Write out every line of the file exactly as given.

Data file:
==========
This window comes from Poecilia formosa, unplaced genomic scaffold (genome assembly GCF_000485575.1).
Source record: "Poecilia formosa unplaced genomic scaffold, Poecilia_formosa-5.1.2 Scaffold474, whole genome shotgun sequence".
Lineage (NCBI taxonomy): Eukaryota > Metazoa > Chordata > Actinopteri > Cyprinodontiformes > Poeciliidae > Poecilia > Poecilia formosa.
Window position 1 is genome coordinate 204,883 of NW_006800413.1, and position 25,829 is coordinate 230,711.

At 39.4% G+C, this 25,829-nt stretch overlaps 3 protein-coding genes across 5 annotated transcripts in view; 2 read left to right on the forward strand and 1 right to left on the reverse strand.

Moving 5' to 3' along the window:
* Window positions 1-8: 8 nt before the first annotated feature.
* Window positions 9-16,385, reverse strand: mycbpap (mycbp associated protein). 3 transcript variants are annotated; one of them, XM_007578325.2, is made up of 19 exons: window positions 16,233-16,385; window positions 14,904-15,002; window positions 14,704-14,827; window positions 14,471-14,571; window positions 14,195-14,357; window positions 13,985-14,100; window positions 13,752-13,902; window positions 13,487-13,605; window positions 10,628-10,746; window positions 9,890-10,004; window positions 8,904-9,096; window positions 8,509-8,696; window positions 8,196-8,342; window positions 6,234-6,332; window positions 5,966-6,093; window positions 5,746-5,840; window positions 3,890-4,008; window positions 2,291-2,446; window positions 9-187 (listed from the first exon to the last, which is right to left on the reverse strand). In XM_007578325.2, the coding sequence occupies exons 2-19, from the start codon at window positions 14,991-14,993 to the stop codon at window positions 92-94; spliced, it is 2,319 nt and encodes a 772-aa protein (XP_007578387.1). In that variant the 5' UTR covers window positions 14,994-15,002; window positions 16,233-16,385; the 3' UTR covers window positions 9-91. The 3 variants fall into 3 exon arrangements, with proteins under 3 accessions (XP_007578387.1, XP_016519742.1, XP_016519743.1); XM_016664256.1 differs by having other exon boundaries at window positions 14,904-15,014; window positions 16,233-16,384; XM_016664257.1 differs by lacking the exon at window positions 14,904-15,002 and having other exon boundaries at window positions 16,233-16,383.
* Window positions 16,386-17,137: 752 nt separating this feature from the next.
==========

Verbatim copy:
This window comes from Poecilia formosa, unplaced genomic scaffold (genome assembly GCF_000485575.1).
Source record: "Poecilia formosa unplaced genomic scaffold, Poecilia_formosa-5.1.2 Scaffold474, whole genome shotgun sequence".
Lineage (NCBI taxonomy): Eukaryota > Metazoa > Chordata > Actinopteri > Cyprinodontiformes > Poeciliidae > Poecilia > Poecilia formosa.
Window position 1 is genome coordinate 204,883 of NW_006800413.1, and position 25,829 is coordinate 230,711.

At 39.4% G+C, this 25,829-nt stretch overlaps 3 protein-coding genes across 5 annotated transcripts in view; 2 read left to right on the forward strand and 1 right to left on the reverse strand.

Moving 5' to 3' along the window:
* Window positions 1-8: 8 nt before the first annotated feature.
* Window positions 9-16,385, reverse strand: mycbpap (mycbp associated protein). 3 transcript variants are annotated; one of them, XM_007578325.2, is made up of 19 exons: window positions 16,233-16,385; window positions 14,904-15,002; window positions 14,704-14,827; window positions 14,471-14,571; window positions 14,195-14,357; window positions 13,985-14,100; window positions 13,752-13,902; window positions 13,487-13,605; window positions 10,628-10,746; window positions 9,890-10,004; window positions 8,904-9,096; window positions 8,509-8,696; window positions 8,196-8,342; window positions 6,234-6,332; window positions 5,966-6,093; window positions 5,746-5,840; window positions 3,890-4,008; window positions 2,291-2,446; window positions 9-187 (listed from the first exon to the last, which is right to left on the reverse strand). In XM_007578325.2, the coding sequence occupies exons 2-19, from the start codon at window positions 14,991-14,993 to the stop codon at window positions 92-94; spliced, it is 2,319 nt and encodes a 772-aa protein (XP_007578387.1). In that variant the 5' UTR covers window positions 14,994-15,002; window positions 16,233-16,385; the 3' UTR covers window positions 9-91. The 3 variants fall into 3 exon arrangements, with proteins under 3 accessions (XP_007578387.1, XP_016519742.1, XP_016519743.1); XM_016664256.1 differs by having other exon boundaries at window positions 14,904-15,014; window positions 16,233-16,384; XM_016664257.1 differs by lacking the exon at window positions 14,904-15,002 and having other exon boundaries at window positions 16,233-16,383.
* Window positions 16,386-17,137: 752 nt separating this feature from the next.